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REMAP_FILE_PAGES

Section: Linux Programmer's Manual (2)
Updated: 2014-05-28
Index Return to Main Contents
 

NAME

remap_file_pages - create a nonlinear file mapping  

SYNOPSIS

#define _GNU_SOURCE         /* See feature_test_macros(7) */
#include <sys/mman.h>

int remap_file_pages(void *addr, size_t size, int prot,
                     size_t pgoff, int flags);
 

DESCRIPTION

Note: this system call is (since Linux 3.16) deprecated and will eventually be replaced by a slower in-kernel emulation. Those few applications that use this system call should consider migrating to alternatives.

The remap_file_pages() system call is used to create a nonlinear mapping, that is, a mapping in which the pages of the file are mapped into a nonsequential order in memory. The advantage of using remap_file_pages() over using repeated calls to mmap(2) is that the former approach does not require the kernel to create additional VMA (Virtual Memory Area) data structures.

To create a nonlinear mapping we perform the following steps:

1.
Use mmap(2) to create a mapping (which is initially linear). This mapping must be created with the MAP_SHARED flag.
2.
Use one or more calls to remap_file_pages() to rearrange the correspondence between the pages of the mapping and the pages of the file. It is possible to map the same page of a file into multiple locations within the mapped region.

The pgoff and size arguments specify the region of the file that is to be relocated within the mapping: pgoff is a file offset in units of the system page size; size is the length of the region in bytes.

The addr argument serves two purposes. First, it identifies the mapping whose pages we want to rearrange. Thus, addr must be an address that falls within a region previously mapped by a call to mmap(2). Second, addr specifies the address at which the file pages identified by pgoff and size will be placed.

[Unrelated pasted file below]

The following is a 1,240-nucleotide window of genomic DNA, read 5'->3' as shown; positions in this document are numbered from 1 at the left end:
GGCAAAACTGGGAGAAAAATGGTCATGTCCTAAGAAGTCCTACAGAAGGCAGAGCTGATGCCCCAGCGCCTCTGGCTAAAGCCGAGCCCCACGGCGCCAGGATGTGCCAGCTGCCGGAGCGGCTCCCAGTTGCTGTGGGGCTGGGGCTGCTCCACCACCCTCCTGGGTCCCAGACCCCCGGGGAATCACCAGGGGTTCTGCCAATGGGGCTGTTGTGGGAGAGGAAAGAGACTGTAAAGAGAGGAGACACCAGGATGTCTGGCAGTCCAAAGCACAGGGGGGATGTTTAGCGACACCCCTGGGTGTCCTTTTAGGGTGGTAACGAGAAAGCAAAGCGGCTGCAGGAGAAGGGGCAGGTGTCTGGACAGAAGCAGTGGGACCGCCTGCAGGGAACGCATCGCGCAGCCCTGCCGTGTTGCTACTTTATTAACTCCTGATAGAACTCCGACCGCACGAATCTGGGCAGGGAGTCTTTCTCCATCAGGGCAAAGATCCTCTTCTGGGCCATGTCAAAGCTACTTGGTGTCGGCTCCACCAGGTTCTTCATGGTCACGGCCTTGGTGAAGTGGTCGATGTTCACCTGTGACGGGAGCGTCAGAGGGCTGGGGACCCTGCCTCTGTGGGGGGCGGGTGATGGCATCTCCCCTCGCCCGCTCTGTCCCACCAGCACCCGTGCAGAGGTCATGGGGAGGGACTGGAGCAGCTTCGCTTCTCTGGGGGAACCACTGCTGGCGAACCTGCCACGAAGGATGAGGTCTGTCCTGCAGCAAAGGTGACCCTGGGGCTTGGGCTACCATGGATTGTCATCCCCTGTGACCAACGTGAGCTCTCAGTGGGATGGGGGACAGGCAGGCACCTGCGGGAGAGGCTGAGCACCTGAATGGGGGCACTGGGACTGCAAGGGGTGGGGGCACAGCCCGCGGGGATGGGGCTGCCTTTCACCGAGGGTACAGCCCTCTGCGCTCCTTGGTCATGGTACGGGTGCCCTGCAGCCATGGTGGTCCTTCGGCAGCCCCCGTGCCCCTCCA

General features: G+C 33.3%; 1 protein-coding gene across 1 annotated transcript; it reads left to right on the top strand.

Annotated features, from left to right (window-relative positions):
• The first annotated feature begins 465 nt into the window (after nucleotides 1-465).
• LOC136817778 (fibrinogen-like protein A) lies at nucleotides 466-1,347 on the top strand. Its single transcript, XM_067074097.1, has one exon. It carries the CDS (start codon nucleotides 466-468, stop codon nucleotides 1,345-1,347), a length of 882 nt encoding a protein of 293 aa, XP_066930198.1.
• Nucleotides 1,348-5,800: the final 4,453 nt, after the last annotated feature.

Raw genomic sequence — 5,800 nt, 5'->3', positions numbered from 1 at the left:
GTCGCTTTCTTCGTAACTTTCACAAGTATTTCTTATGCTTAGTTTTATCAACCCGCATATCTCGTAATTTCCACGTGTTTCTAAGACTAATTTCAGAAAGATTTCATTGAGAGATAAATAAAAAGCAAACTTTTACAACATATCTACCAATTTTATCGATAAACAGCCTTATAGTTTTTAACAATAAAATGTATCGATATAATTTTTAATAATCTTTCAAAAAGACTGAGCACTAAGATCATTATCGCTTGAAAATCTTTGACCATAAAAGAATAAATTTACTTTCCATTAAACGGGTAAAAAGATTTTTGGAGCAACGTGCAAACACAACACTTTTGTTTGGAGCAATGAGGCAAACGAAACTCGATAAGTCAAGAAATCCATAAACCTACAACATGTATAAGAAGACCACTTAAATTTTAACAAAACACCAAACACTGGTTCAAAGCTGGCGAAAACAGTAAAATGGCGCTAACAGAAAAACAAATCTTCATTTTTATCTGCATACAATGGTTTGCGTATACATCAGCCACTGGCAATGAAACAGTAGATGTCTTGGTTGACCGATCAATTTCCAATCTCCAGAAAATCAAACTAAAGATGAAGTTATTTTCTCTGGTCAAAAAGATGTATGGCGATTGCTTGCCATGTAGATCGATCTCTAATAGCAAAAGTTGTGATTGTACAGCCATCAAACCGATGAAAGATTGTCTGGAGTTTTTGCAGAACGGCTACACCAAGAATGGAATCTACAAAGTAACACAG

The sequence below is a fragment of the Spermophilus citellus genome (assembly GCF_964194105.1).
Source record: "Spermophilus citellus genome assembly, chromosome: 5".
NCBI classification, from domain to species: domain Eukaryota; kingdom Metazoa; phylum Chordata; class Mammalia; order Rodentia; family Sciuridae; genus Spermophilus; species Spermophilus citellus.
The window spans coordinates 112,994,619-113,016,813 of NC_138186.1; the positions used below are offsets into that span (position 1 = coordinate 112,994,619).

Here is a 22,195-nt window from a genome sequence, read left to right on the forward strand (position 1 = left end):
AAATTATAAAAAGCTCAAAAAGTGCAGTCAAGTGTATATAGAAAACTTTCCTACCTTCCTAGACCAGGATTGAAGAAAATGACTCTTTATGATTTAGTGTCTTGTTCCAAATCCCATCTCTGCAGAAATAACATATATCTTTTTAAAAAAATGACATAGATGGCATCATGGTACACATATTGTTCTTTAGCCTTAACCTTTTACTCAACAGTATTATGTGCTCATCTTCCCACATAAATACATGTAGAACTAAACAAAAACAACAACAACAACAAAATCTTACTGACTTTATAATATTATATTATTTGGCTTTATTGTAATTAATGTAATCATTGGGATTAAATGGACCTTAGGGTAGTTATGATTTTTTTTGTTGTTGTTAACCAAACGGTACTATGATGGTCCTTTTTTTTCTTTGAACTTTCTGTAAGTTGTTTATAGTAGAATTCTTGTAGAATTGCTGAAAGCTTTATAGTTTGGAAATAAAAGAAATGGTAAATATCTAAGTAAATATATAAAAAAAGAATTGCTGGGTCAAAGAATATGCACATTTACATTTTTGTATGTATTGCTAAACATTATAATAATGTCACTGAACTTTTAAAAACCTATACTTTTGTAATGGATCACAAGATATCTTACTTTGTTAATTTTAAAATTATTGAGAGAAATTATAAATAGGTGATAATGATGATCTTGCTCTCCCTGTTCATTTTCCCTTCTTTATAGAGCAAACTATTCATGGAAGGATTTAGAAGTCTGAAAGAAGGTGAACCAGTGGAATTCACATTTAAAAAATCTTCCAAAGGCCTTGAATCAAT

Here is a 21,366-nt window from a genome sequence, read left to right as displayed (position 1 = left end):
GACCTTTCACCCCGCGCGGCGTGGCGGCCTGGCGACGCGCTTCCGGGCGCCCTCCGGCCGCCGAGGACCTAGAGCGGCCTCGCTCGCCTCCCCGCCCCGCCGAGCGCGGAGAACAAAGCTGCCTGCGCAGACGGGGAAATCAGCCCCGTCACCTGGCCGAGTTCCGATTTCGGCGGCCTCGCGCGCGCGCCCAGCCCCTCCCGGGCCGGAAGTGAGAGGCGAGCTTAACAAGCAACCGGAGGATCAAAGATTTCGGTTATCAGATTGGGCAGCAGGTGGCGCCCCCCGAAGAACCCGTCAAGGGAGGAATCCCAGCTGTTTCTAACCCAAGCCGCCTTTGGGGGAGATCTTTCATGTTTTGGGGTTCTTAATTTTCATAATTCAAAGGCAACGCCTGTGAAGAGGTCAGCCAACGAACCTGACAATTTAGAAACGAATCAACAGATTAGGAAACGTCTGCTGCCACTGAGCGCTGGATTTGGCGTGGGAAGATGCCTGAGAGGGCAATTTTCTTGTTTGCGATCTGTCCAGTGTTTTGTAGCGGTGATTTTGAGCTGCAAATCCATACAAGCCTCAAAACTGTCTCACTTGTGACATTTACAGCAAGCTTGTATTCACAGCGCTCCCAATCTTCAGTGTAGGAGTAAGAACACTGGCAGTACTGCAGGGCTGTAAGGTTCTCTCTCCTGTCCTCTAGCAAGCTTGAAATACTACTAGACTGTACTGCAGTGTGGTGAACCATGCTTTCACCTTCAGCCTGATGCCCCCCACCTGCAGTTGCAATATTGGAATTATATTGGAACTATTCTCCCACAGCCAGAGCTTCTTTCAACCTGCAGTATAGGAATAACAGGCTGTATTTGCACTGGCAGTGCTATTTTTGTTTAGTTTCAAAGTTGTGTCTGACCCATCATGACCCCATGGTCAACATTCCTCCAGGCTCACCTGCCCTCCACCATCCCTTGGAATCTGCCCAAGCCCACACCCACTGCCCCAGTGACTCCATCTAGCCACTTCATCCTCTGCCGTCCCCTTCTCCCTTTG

The values specified in addr and size should be multiples of the system page size. If they are not, then the kernel rounds both values down to the nearest multiple of the page size.

The prot argument must be specified as 0.

The flags argument has the same meaning as for mmap(2), but all flags other than MAP_NONBLOCK are ignored.  

RETURN VALUE

On success, remap_file_pages() returns 0. On error, -1 is returned, and errno is set appropriately.  

ERRORS

EINVAL
addr does not refer to a valid mapping created with the MAP_SHARED flag.
EINVAL
addr, size, prot, or pgoff is invalid.
 

VERSIONS

The remap_file_pages() system call appeared in Linux 2.5.46; glibc support was added in version 2.3.3.  

CONFORMING TO

The remap_file_pages() system call is Linux-specific.  

NOTES

Since Linux 2.6.23, remap_file_pages() creates non-linear mappings only on in-memory file systems such as tmpfs, hugetlbfs or ramfs. On filesystems with a backing store, remap_file_pages() is not much more efficient than using mmap(2) to adjust which parts of the file are mapped to which addresses.  

SEE ALSO

getpagesize(2), mmap(2), mmap2(2), mprotect(2), mremap(2), msync(2)  

COLOPHON

This page is part of release 3.81 of the Linux man-pages project. A description of the project, information about reporting bugs, and the latest version of this page, can be found at http://www.kernel.org/doc/man-pages/.


 

Index

NAME
SYNOPSIS
DESCRIPTION
RETURN VALUE
ERRORS
VERSIONS
CONFORMING TO
NOTES
SEE ALSO
COLOPHON


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